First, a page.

Livestock based agriculture is both a large source of emissions and critical source of income for Colombia, with investments in silvopastoral systems being a critical pathway for reducing emissions while sustaining this vital income source.
The project worked with 4,100 farms across the country in order to facilitate the conversion of 38,000 ha of degraded cattle pastures into silvopastoral systems. Silvopastoral systems are those that involve planting trees, shrubs and fodder crops on grazing land in ways that increase and preserve tree cover, enhance carbon dioxide sequestration, improve biodiversity and soil quality, and increase livestock productivity. In this case the intervention targeted rural cattle ranchers and hoped to increase habitat connectivity within the landscape. In this national program the additonal money provided by the United Kingdom was able to set up a payment for ecosystem services scheme which compensated farmers for the additonal carbon captured on their lands as part of the silvopastoral system. The funding was also able to support farmers through technical assistance and information exchange. This included setting up demonstration farms and subsidizing the cost of seedlings, trees and organic fertilisers in order to facilitate the adoption of silvopastoral systems.
Overview of context and outcomes:
In Colombia the agricultural sector produces 38% of the countries greenhouse gas emissions. At the same time cattle ranching employs 28% of the rural populations, making it critical to the livelihoods of these communities. Poor farmers in rural communities are also especially vulnerable to climate change risks, making their income sources potentially unstable. The outcomes of this intervention caused the doubling of the sustainable livestock target in the 2018-2022 Colombian National Development Plan.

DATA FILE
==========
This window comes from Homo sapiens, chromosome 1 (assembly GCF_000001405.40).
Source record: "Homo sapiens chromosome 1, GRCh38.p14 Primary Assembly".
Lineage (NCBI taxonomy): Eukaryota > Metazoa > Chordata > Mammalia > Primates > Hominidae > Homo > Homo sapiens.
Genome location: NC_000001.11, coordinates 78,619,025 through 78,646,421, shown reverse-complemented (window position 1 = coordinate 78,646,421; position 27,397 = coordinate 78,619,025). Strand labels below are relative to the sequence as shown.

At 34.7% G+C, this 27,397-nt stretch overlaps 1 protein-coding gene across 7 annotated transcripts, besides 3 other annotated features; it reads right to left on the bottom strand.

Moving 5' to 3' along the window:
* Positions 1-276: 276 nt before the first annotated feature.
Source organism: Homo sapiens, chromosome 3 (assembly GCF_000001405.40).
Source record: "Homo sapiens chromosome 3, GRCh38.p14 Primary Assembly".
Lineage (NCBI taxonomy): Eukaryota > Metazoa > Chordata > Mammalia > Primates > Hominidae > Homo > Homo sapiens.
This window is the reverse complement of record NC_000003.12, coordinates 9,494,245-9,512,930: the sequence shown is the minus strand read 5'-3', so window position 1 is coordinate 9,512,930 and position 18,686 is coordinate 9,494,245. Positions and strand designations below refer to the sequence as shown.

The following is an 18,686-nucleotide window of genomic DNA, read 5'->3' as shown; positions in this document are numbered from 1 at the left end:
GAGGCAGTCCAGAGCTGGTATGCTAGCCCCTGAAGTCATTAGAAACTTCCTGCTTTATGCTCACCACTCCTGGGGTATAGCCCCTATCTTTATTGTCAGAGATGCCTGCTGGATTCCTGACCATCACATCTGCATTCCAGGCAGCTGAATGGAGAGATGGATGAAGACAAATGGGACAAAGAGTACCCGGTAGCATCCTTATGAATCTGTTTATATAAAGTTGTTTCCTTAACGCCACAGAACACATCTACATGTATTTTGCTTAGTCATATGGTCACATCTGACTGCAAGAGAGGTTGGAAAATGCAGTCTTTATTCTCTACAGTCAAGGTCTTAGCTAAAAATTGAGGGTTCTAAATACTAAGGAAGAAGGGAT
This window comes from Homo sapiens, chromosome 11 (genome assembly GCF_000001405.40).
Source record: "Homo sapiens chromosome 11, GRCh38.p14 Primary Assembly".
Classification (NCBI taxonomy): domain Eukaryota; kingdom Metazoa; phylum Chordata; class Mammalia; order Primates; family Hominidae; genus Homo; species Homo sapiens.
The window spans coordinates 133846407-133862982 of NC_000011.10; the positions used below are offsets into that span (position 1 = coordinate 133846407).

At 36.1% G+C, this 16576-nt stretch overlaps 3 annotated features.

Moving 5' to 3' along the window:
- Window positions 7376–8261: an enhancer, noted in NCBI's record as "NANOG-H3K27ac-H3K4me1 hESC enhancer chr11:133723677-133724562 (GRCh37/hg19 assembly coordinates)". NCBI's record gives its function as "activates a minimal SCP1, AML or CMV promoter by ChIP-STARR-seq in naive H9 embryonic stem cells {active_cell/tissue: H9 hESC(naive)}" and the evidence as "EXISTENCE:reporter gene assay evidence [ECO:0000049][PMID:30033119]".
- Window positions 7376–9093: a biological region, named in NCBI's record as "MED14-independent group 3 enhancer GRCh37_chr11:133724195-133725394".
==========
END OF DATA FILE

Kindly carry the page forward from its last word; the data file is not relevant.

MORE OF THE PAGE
Within the projects lifespan is has reportedly mitigated 1.5 million tonnes of carbon dioxide equivalent.
Landscape surveys in project areas reportedly found a a 32% increase in bird populations and a 47% increase in beetle populations when compared to the previous baseline. It was also reported that the increased landscape connectivity improved habitat extend and expanded the mobility of monitored species by 65%.
This intervention reportedly caused farm incomes to increase by $523 (USD)/ha/year, exceeding projected estimates by up to $70 (USD)/ha/year. This was in part due to the reported milk productivity per ha increased by 17% on average and the livestock carrying capacity increased by 23% on average across participant farms.
The payment for ecosystem service funding elements of the project was governed by the UK’s ICF fund, but program data was transferred to the Government of Colombia to assist in
establishing an enhanced national sustainable cattle-ranching target.
The initial funding for this work came from the Global Environment Facility and totaled $7 million (USD). Building upon this previous work the UK’s ICF Fund contributed and additional £15.3 million (GBP) in order to expand and upscale the project.
The project reports that impacts were being continuously monitored and evaluated, with results reported to relevant stakeholders with the goal of improving the wider evidence base available for silvopastoral systems. Reported changes indicate that monitoring of biodiversity, carbon, and livelihoods outcomes took place.
Whilst the project was reportedly successful they also found that implementation could be limited by a lack of labour, seeds, or severe weather. They also found that when funding is limited there can be a partial trade-off between poverty reduction, climate, and biodiversity. This is reportedly due to financial incentives not always outweighing the upfront costs of switching to a silvopastoral system.